Carter was clearly casting Monica as a reincarnation of Melissa Scully, who was killed during a similar crisis five years before. Reyes is also presented as sexually ambiguous and-- for all her boasting of empathic sensitivity-- oblivious to other people's feelings. A real person, in other words.

It all explodes in a stunning final two minutes that are as harrowing as anything I've seen on TV, particularly the final two seconds. (XXXXX)
Raj: This is the first half of another blistering two-parter.  Somehow the writing of Season Eight’s mythology episodes reacquires a subversive, dangerous quality.  It feels stripped away of any pseudo-pretentions and is more lean and brutal.  To me, Season Eight and this two-parter in particular feels like an illegal street-fighter of narrative storytelling.  It may be incredibly lucid and savvy – but its foremost concern is busting your face wide open.  The context for the story and what the Colonists are doing to the abductees is truly horrific.  There are so many truly horrific things occurring in this two-parter, both literally and emotionally, and they are wedded with sheer ingenuity to pulse-pounding thriller dynamics.  

The end result is a kind of delicious toxicity; a dark, taboo sex appeal that suffuses the entire proceedings – a palpable vibe that The X Files had only genuinely matched back in Season Three, with only a few hints of it in Season Four and Five.  We have so many great moments in this episode, including the introduction of my beloved Monica Reyes.  I adore Annabeth Gish in this role, especially the ambiguous, complex version of Reyes we find in this season.  Scully eventually finds Mulder dead, only to realize that the alien healer Jeremiah Smith can save him.  But minutes later she discovers that she’s too late, and the healer has already been taken by an alien ship.  At this point, Scully’s desperate scream to the heavens feels gut-wrenching and utterly genuine.   (XXXXX)

8ABX15 DeadAlive (Carter/Spotnitz)

Raj: The second half of the two-parter deals with the emotional fallout of This Is Not Happening.  But it barely slows down in terms of excitement and interest.  It simply turns such excitement into something more intimate and small-scale.  Set three months after the events of the first episode, DeadAlive’s genius is sealed with the reappearance of Alex Krycek – who we haven’t seen since the end of the previous season.  Krycek’s intentions are more appalling than ever.  He continues to torment and manipulate Skinner, he mercilessly taunts Doggett with a potential vaccine for Mulder, and tries to indirectly murder Scully’s unborn child.  The episode ends with Scully managing to save and revive Mulder despite Krycek’s best efforts.  A weakened Mulder jokes darkly with Scully that he doesn’t remember who she is, before comforting her with an exhausted smile. (XXXXX)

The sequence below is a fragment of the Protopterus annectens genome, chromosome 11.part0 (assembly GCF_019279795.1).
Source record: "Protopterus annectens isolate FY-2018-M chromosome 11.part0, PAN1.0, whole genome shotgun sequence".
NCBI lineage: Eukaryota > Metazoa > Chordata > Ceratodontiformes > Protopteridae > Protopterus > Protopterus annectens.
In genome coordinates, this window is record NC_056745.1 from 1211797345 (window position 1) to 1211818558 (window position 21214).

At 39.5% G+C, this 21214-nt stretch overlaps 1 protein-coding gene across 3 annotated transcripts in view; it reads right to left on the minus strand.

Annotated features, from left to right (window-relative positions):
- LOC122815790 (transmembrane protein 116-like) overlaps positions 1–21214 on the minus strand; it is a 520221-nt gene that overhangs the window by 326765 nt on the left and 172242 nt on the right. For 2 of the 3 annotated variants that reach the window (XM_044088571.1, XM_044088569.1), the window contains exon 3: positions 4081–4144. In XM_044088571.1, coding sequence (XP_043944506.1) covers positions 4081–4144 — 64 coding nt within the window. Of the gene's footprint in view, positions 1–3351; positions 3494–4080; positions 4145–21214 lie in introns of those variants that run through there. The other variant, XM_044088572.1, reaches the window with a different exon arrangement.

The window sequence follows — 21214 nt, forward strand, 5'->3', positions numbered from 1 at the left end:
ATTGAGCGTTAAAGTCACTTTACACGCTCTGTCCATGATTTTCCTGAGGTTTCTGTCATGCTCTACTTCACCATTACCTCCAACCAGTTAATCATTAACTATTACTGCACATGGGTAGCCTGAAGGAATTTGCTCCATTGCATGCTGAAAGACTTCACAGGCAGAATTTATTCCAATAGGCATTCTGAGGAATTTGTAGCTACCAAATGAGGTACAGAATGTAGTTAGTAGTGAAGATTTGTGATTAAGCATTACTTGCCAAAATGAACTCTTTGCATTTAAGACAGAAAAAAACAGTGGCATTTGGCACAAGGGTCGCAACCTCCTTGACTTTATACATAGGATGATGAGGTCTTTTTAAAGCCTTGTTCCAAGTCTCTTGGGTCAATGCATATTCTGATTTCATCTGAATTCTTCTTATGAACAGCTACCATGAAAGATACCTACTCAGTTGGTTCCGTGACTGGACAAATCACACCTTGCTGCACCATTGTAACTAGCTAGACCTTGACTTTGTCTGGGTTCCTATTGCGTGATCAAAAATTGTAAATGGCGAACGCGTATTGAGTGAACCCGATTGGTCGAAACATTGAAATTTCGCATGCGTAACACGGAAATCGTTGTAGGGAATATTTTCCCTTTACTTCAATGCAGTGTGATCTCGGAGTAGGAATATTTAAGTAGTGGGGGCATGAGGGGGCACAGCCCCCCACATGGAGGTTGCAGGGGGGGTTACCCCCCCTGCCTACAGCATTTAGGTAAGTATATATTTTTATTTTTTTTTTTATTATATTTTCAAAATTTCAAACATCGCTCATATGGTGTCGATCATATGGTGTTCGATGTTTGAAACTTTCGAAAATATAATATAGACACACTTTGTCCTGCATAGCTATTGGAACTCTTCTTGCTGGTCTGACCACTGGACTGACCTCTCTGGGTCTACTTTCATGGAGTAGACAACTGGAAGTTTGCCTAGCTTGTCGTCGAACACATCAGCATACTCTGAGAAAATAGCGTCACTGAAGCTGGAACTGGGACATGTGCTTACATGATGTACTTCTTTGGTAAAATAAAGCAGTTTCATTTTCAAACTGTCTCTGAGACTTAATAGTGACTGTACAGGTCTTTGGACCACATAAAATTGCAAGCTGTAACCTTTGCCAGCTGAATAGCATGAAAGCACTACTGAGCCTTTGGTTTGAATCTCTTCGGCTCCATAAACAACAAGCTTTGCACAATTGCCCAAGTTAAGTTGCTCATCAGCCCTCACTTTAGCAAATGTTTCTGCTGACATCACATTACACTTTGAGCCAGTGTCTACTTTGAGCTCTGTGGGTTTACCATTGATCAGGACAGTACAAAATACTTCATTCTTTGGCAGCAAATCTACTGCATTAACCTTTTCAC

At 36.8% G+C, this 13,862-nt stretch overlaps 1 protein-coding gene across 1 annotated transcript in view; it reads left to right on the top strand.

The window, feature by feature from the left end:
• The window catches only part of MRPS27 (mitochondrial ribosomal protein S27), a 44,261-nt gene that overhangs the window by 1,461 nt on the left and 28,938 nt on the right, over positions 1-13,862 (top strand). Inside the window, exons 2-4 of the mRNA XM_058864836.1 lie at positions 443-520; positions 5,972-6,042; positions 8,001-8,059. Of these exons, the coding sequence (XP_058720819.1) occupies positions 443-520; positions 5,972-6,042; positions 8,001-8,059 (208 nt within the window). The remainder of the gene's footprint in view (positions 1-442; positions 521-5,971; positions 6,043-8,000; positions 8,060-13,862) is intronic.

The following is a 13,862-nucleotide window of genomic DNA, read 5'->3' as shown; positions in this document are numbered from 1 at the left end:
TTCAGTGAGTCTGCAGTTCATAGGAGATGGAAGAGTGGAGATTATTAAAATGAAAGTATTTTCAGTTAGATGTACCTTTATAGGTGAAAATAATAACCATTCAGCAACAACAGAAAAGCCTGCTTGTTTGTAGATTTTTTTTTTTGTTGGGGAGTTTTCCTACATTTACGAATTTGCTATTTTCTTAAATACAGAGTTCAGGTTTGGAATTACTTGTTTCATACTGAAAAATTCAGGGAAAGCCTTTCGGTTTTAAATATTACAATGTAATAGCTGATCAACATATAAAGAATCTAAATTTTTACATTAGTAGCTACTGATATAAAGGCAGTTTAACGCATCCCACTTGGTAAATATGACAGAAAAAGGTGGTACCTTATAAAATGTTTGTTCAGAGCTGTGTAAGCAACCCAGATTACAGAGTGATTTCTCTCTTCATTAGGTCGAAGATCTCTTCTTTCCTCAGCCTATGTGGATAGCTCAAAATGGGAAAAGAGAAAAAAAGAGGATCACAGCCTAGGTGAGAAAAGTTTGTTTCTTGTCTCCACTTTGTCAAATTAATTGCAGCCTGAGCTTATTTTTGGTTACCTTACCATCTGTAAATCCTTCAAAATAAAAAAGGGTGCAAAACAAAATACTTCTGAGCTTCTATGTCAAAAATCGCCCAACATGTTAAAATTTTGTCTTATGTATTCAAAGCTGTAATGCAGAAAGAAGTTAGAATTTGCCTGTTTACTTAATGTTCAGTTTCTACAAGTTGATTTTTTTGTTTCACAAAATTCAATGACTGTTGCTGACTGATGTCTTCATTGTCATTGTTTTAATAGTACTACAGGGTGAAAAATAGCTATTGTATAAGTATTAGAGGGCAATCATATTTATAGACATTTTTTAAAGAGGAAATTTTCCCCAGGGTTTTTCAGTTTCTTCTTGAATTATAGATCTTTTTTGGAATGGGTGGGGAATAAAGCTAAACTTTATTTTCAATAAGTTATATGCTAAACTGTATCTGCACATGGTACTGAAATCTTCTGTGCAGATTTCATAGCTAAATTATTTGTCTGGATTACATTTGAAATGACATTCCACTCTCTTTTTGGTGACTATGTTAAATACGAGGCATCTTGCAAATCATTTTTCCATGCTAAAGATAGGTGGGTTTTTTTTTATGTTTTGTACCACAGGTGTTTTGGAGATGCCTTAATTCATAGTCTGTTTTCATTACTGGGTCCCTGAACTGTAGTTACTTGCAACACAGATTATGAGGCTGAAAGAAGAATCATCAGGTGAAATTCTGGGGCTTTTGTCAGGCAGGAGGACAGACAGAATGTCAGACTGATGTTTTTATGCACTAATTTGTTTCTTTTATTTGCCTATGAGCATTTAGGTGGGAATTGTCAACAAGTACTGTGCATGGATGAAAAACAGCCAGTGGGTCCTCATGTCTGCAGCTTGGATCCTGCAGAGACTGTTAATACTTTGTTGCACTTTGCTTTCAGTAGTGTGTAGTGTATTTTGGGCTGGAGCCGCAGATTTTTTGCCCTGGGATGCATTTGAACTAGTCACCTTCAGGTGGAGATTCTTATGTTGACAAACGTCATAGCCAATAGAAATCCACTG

Chris: "Within/Without" was a mandate for the Mytharc in S8- widescreen drama followed by its aftermath in more intimate settings. Without was followed by the interior drama of 'Per Manum', most of which took place in the FBI offices and a military hospital, and 'Dead Alive' too centers the action in a Naval hospital.

But as with much of S8, there is the return of what made The X-Files great in the Vancouver era; a star-worthy supporting cast, weird science and, of course, all of those parking garage scenes inspired by All the President's Men. 'Dead Alive' brings back Billy Miles (from the pilot ep) and archvillian Alex Krycek, whose behavior here is despicable, even for him. (XXXXX)